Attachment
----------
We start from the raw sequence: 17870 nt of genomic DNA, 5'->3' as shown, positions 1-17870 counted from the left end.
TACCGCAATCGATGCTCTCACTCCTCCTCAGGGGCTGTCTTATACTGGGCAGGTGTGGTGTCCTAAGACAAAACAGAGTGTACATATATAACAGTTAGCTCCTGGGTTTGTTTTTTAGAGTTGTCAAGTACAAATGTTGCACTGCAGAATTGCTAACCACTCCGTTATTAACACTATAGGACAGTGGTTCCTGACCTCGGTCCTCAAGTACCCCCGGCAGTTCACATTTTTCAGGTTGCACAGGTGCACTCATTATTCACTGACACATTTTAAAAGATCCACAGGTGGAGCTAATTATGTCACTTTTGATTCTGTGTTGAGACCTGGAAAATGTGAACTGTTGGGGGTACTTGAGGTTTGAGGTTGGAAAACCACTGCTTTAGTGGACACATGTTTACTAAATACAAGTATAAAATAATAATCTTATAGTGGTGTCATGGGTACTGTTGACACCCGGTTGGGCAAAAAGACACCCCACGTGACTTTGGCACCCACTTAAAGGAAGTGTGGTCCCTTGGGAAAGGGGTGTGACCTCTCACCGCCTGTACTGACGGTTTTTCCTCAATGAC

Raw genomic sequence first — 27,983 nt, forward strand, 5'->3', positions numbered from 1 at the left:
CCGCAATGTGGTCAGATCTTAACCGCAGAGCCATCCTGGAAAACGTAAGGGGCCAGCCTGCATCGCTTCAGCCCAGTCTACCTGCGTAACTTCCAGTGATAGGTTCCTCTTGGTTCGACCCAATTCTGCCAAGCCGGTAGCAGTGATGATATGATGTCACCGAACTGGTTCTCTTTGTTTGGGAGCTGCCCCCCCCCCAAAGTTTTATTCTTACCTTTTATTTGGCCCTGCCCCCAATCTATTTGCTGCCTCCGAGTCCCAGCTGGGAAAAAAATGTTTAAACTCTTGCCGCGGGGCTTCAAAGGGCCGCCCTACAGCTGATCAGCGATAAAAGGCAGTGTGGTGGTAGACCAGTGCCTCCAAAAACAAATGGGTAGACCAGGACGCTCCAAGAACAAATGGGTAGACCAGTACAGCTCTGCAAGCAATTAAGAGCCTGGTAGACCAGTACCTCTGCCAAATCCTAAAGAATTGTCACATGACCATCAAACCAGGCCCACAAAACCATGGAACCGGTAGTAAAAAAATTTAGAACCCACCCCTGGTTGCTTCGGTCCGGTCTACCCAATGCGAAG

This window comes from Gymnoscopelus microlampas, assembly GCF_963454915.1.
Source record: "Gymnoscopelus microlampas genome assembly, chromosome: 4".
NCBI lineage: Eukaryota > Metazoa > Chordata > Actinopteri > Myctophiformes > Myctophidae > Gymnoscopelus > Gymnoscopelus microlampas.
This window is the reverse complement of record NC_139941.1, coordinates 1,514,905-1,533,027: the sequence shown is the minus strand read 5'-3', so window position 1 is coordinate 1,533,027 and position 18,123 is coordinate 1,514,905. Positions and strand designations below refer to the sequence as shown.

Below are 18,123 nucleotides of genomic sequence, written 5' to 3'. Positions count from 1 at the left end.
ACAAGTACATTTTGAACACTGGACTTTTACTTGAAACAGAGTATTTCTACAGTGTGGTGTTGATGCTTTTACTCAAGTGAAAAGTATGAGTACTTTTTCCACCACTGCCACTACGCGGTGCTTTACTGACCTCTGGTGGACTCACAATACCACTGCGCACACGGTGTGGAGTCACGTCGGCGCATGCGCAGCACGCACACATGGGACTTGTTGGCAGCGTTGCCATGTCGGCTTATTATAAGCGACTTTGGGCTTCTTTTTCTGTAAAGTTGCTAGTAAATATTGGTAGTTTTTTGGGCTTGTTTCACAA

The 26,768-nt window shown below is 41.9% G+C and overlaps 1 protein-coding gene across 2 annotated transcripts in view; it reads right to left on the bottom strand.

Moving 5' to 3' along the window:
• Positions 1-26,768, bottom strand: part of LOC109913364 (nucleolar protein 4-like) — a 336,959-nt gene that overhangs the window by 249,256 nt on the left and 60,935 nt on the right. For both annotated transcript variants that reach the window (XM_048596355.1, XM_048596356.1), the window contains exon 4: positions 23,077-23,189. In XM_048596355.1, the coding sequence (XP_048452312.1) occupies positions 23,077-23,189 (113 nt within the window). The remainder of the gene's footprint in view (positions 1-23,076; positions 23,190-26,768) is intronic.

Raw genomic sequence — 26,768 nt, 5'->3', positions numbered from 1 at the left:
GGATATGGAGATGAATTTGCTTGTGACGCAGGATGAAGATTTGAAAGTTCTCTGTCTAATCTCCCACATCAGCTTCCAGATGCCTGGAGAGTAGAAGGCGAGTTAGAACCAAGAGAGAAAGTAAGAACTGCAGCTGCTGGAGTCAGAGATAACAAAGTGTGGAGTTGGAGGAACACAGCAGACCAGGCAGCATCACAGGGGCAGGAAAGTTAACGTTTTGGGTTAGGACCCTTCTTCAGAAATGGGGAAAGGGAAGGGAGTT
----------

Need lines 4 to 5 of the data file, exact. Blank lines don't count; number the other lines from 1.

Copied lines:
CCGCAATGTGGTCAGATCTTAACCGCAGAGCCATCCTGGAAAACGTAAGGGGCCAGCCTGCATCGCTTCAGCCCAGTCTACCTGCGTAACTTCCAGTGATAGGTTCCTCTTGGTTCGACCCAATTCTGCCAAGCCGGTAGCAGTGATGATATGATGTCACCGAACTGGTTCTCTTTGTTTGGGAGCTGCCCCCCCCCCAAAGTTTTATTCTTACCTTTTATTTGGCCCTGCCCCCAATCTATTTGCTGCCTCCGAGTCCCAGCTGGGAAAAAAATGTTTAAACTCTTGCCGCGGGGCTTCAAAGGGCCGCCCTACAGCTGATCAGCGATAAAAGGCAGTGTGGTGGTAGACCAGTGCCTCCAAAAACAAATGGGTAGACCAGGACGCTCCAAGAACAAATGGGTAGACCAGTACAGCTCTGCAAGCAATTAAGAGCCTGGTAGACCAGTACCTCTGCCAAATCCTAAAGAATTGTCACATGACCATCAAACCAGGCCCACAAAACCATGGAACCGGTAGTAAAAAAATTTAGAACCCACCCCTGGTTGCTTCGGTCCGGTCTACCCAATGCGAAG

This window comes from Gymnoscopelus microlampas, assembly GCF_963454915.1.